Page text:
Time and Tempo

by Nicholas Rombes

  • Seducing the Future

    To say that the transformations that film and film technology have undergone since Filmmaker’s inaugural year — 1992 — are revolutionary is an understatement. DVD was still on the horizon, DV camcorders were several years away and the notion of shooting and editing a full-length motion picture with no actual film seemed downright futuristic. There have been book-lengths’ worth of changes since that first issue, but here are just a few. I. Metadata The information surrounding a film has stretched far beyond mere publicity (the classical era) and merchandising (post-1977 Star Wars), becoming enmeshed within the very fabric of a…  Read more

    On Sep 14, 2017
    By on Sep 14, 2017 Columns
  • Reactionary Wokeness

    Near the beginning of Peter Watkins’s still-astounding 1971 fictional dystopian documentary Punishment Park, one of the African-American defendants, Lee Robert Brown, is hauled in handcuffs before a makeshift, extra-legal tribunal in the sweltering California desert, where he is instructed to defend his counter-cultural militancy. He says, in part: “You talk as if this is some great, civilized, nonviolent place. It ain’t. America is as psychotic as it is powerful and violence is the only goddamned thing that will command your attention.” These lines floated to the top of my head while sitting though James Mangold’s Logan, widely praised for its…  Read more

    On Jun 16, 2017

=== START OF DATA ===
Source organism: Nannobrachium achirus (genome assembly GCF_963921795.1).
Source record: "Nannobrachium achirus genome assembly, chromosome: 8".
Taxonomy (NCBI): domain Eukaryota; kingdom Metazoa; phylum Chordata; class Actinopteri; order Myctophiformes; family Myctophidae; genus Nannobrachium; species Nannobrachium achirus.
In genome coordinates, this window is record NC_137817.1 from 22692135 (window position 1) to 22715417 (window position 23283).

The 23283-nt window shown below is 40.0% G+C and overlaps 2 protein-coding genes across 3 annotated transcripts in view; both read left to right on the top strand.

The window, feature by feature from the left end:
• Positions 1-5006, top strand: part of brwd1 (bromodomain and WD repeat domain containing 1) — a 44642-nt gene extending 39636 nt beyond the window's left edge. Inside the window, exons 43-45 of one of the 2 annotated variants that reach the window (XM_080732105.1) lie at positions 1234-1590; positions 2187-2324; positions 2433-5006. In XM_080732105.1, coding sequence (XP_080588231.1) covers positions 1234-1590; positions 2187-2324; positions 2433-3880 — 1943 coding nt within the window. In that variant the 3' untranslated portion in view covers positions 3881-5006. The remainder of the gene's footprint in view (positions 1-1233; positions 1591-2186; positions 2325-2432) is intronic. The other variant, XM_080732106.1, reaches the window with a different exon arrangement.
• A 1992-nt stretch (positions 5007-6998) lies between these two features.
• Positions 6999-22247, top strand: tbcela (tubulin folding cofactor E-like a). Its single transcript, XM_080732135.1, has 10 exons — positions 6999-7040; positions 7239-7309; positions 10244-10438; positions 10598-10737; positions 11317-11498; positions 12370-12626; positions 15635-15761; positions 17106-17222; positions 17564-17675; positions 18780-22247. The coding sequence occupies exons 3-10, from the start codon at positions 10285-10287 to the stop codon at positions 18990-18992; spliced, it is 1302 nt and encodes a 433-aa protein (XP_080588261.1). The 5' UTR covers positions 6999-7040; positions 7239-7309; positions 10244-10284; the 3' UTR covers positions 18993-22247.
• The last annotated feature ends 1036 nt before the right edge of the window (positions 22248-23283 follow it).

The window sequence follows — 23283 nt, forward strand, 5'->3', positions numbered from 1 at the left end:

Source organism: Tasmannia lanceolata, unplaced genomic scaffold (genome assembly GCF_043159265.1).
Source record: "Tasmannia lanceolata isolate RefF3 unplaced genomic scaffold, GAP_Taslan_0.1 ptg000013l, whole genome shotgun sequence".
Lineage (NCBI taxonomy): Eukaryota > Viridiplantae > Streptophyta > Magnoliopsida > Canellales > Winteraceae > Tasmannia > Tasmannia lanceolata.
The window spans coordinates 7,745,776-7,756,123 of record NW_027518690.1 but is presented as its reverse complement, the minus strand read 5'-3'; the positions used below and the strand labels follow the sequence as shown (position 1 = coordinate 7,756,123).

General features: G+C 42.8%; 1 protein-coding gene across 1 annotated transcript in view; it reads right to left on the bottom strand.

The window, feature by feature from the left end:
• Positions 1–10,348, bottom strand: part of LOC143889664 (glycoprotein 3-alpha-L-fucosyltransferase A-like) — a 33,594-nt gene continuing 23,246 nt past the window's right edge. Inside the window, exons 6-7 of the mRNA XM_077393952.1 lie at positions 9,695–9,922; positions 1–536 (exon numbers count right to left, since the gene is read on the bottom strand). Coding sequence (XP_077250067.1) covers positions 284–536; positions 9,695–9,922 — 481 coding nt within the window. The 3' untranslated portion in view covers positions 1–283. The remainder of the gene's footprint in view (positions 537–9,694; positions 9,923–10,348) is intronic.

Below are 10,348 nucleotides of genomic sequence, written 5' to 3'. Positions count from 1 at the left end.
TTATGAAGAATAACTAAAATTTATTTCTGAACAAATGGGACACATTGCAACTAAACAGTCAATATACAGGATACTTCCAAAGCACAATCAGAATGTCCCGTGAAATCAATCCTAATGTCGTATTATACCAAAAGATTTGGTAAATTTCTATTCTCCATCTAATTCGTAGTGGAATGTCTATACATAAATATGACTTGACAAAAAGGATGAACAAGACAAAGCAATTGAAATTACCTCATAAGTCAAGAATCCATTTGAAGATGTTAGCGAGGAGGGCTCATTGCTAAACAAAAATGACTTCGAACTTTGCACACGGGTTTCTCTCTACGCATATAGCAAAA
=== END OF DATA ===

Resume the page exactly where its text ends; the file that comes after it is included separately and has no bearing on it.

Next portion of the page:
By on Jun 16, 2017 Columns
  • Incoherent Cinema

    In his 1986 book Hollywood from Vietnam to Reagan, film theorist Robin Wood explored, in a chapter entitled “The Incoherent Text: Narrative in the ’70s,” just how and why so many seminal films of that era were — ideologically — incoherent, unable to maintain a sustained and coherent vision of their protagonists as well as their fictive worlds. Wood did not mean incoherent in a pejorative sense; he wasn’t referring to movies that “failed” or that were poorly made. And he wasn’t talking about films that were deliberately chaotic or incoherent, but rather films that subconsciously reflected and distorted larger…  Read more

    On Apr 13, 2017
    By on Apr 13, 2017 Columns
  • Trumpian Images

    “Baby, there’s no storm outside.” —from Take Shelter In his now classic book From Caligari to Hitler: A Psychological History of the German Film, Siegfried Kracauer looked for cinematic hints, clues and warnings about the rise of Naziism and Hitler in pre-War Germany. Published by Princeton University Press in 1947 — just two years after the end of the war — his book was among the first to interrogate the deep architecture of film as a psychological state, one that does not directly mirror but rather reflects in a distorted way the “secret history” of mass psychology that, in his…  Read more

    On Jan 18, 2017
    By on Jan 18, 2017 Columns
  • Against the Reality Industrial Complex

    In August 2016 Bret Easton Ellis posted this on Twitter: It happened: HBO’s brilliant The Night Of effectively eradicates the notion of the two-hour American theatrical movie. By now this is a familiar refrain: that in the era of long-form television, the quaint notion of trying to tell a complex story in just a couple of hours is all but dead. It’s hard to write a “defense” of movies without coming across as reactionary, nostalgic, elitist, purposefully difficult or just cranky. (Under certain conditions, none of these are bad attributes.) So this isn’t so much a defense of movies as it…  Read more

    On Oct 20, 2016